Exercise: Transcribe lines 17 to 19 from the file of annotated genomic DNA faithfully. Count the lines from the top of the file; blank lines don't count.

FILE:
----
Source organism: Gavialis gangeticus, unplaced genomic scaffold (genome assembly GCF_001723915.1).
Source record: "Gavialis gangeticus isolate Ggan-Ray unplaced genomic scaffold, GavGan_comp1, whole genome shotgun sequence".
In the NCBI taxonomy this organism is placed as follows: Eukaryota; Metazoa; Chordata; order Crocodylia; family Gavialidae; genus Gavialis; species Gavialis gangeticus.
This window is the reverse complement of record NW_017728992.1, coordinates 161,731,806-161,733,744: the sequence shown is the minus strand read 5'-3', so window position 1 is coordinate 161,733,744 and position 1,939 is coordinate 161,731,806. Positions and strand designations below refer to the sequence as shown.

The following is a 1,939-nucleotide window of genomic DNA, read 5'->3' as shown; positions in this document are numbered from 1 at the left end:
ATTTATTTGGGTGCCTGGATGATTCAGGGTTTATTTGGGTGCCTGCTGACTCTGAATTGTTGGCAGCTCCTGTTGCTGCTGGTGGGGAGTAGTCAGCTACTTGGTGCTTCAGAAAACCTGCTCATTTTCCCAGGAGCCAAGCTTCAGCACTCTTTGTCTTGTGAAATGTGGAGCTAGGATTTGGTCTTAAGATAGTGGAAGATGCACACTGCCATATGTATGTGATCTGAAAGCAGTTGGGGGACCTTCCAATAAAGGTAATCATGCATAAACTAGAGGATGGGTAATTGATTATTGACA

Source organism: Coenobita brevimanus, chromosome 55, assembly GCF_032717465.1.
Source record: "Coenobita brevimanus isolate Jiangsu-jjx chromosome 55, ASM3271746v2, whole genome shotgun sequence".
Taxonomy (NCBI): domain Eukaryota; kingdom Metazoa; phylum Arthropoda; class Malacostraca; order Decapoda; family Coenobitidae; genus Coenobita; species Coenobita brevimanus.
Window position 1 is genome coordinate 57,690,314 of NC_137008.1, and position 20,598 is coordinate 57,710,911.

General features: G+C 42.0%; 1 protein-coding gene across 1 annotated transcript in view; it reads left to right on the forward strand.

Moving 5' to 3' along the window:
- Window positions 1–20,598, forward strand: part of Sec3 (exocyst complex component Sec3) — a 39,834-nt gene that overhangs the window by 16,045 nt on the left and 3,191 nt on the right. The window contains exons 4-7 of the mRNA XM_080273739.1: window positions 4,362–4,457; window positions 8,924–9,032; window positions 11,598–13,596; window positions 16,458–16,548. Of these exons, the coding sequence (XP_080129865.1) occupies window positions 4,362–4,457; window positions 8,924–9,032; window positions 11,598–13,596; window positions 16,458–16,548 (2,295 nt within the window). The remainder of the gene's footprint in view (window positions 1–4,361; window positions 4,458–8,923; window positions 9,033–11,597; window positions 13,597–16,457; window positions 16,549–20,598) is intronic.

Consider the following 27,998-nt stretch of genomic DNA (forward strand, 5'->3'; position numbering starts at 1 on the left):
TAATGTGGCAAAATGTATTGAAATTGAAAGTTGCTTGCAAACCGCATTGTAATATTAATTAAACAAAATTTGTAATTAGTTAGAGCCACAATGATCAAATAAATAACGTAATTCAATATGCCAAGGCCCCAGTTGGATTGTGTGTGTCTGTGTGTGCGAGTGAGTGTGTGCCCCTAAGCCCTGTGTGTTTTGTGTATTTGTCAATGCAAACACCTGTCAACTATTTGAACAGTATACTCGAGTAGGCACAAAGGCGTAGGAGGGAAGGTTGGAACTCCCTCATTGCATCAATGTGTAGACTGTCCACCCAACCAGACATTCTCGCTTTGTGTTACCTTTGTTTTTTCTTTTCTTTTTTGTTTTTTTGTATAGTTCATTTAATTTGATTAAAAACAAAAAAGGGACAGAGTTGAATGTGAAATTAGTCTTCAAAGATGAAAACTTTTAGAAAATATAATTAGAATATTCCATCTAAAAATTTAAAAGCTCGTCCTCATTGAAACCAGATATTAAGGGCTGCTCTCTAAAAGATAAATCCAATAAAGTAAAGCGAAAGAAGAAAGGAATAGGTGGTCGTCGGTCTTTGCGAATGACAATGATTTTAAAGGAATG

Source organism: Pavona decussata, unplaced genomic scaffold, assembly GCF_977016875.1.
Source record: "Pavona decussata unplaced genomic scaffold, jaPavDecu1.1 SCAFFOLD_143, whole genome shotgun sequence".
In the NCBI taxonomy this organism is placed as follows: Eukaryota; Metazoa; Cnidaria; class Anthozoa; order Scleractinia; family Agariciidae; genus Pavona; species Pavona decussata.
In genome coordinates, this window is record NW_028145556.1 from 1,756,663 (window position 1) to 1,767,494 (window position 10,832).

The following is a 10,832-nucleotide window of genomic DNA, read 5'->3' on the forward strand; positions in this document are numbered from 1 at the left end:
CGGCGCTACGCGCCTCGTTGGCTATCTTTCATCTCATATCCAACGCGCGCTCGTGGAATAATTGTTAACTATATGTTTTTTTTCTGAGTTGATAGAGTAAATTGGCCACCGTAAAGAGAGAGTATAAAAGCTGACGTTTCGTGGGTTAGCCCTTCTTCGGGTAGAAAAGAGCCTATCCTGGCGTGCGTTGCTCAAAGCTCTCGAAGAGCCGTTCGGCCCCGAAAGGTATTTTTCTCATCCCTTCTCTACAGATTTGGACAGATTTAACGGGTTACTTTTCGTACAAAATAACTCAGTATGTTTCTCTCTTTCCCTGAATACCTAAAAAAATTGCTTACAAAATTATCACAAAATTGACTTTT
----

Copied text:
Source record: "Pavona decussata unplaced genomic scaffold, jaPavDecu1.1 SCAFFOLD_143, whole genome shotgun sequence".
In the NCBI taxonomy this organism is placed as follows: Eukaryota; Metazoa; Cnidaria; class Anthozoa; order Scleractinia; family Agariciidae; genus Pavona; species Pavona decussata.
In genome coordinates, this window is record NW_028145556.1 from 1,756,663 (window position 1) to 1,767,494 (window position 10,832).